Pike River families granted leave for Supreme Court appeal of dropping charges against Peter Whittall

Pike River mine protesters Anna Osborne and Sonya Rockhouse.
SUPPLIED

Pike River mine protesters Anna Osborne and Sonya Rockhouse.

The families of those killed in Pike River mine have been granted a Supreme Court hearing to appeal the decision to drop charges against Peter Whittall.

Sonya Rockhouse, who lost her 21-year-old son, Ben, in the 2010 disaster, and Anna Osborne, who lost her husband, Milton, sought a judicial review of the decision by WorkSafe NZ to drop the charges against Whittall, who was Pike River's former boss. 

Twenty-nine men died when the West Coast coal mine exploded on November 19, 2010.

Former Pike River chief executive Peter Whittall in Greymouth District Court before the charges against him were dropped.
IAIN MCGREGOR/FAIRFAX NZ

Former Pike River chief executive Peter Whittall in Greymouth District Court before the charges against him were dropped.

Whittall, the mine's chief executive at the time of the disaster, initially faced 12 health and safety charges. All were dropped in December 2013.

READ MORE: 
Families lodge appeal on Pike River judicial review decision
Pike River judicial review rejected​
Pike River: Five years on
Pike River blast victims awarded compo

Pike River Coal Ltd, the mine owner, pleaded guilty to nine charges and was fined $760,000.

Whittall offered to make a voluntary payment of $3.41 million from his insurer if Worksafe did not offer any evidence against him. The court ordered the reparation. 

The families and two survivors received payments.

Osborne said earlier the families had no say in whether to accept or reject the $3.4m, which amounted to $110,000 per family.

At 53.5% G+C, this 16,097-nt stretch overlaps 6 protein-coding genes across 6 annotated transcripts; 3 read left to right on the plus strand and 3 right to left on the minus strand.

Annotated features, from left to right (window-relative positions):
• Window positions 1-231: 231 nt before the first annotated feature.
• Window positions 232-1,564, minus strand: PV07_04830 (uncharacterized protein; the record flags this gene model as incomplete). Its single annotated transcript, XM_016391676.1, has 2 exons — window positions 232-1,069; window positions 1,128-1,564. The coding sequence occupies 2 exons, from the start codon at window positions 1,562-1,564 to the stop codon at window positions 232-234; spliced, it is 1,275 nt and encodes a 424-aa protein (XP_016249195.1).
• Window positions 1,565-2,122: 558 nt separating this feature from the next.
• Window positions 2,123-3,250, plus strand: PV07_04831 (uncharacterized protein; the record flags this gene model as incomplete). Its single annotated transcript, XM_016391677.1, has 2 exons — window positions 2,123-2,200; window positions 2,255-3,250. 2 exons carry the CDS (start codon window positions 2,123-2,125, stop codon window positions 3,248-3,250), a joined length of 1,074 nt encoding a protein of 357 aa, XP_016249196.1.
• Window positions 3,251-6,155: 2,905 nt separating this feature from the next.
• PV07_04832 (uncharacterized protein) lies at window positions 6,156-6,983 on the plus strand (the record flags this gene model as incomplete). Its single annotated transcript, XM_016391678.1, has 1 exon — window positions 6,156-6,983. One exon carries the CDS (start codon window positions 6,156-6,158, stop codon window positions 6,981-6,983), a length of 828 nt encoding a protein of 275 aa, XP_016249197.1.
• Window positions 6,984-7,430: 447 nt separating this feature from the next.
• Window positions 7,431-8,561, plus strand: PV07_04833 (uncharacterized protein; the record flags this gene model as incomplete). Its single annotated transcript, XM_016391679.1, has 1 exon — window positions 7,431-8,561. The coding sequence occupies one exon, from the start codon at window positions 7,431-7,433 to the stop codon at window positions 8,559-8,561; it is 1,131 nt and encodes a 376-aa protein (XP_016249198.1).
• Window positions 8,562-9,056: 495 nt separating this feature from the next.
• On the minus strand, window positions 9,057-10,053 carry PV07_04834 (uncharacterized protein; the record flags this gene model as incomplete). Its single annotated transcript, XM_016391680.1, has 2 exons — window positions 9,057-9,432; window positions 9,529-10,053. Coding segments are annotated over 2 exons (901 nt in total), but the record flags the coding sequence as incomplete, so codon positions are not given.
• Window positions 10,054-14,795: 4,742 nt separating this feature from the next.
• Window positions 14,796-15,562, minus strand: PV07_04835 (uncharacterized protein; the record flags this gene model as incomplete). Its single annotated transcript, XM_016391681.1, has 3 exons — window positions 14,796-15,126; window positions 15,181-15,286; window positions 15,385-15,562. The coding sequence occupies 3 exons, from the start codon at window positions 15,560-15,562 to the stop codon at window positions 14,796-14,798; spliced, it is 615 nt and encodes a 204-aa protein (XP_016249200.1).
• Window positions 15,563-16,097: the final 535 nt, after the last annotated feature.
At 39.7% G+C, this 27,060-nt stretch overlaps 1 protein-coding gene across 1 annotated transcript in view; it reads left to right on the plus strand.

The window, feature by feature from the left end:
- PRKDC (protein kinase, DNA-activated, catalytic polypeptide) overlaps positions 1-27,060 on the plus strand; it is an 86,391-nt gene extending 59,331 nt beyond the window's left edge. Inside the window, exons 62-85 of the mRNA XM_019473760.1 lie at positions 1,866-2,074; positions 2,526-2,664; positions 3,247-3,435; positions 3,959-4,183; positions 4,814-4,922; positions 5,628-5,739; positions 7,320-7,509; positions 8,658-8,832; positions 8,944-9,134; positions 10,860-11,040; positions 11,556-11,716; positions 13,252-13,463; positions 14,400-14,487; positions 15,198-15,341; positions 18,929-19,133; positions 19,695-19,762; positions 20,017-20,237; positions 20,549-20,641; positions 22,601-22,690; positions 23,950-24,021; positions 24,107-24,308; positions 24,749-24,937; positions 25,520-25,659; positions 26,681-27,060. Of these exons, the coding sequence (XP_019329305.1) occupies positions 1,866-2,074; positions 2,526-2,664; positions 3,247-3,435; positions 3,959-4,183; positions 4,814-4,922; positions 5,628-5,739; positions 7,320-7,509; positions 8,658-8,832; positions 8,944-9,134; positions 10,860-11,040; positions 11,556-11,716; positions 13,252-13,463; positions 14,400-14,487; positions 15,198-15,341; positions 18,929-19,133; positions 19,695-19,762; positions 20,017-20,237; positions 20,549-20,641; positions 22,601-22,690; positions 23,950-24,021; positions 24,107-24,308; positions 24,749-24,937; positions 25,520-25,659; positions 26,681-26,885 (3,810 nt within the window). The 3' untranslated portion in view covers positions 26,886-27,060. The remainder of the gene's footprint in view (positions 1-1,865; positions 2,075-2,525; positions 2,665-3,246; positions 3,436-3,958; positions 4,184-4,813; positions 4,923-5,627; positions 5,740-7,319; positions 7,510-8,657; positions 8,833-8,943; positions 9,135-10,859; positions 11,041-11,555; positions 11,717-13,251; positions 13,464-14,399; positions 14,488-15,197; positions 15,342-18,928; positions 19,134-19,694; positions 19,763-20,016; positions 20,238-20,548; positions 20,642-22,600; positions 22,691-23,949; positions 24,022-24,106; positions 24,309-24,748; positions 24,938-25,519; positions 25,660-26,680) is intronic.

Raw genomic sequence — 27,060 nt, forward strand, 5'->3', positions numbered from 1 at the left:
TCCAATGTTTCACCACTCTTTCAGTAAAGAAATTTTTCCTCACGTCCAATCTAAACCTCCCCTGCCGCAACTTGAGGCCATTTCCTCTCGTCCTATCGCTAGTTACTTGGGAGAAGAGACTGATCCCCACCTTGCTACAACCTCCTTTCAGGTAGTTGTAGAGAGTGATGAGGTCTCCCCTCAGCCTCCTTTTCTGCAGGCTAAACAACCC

She previously called it "blood money".

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The Court of Appeal upheld a High Court decision to reject the judicial review in February. It found the decision by Worksafe was "lawfully made".

"As a matter of law, the prosecutor was entitled to consider and give weight to a conditional reparation undertaking as one factor in deciding whether or not to pursue the prosecution further," the Court of Appeal said.  

However, a Supreme Court judgment, released on Monday, granted the families leave to challenge the decision to the Supreme Court.

Lawyer Nigel Hampton QC, who represents Osborne and Rockhouse, said they would argue in the Supreme Court the payment to families was an "unlawful bargain", not "just a voluntary payment". 

"Historically you should not be able to pay money or have money paid on your behalf to have a prosecution dismissed," he said. 

Hampton expected the matter to be heard in the Supreme Court later this year.

 

 

 

 

 - Stuff

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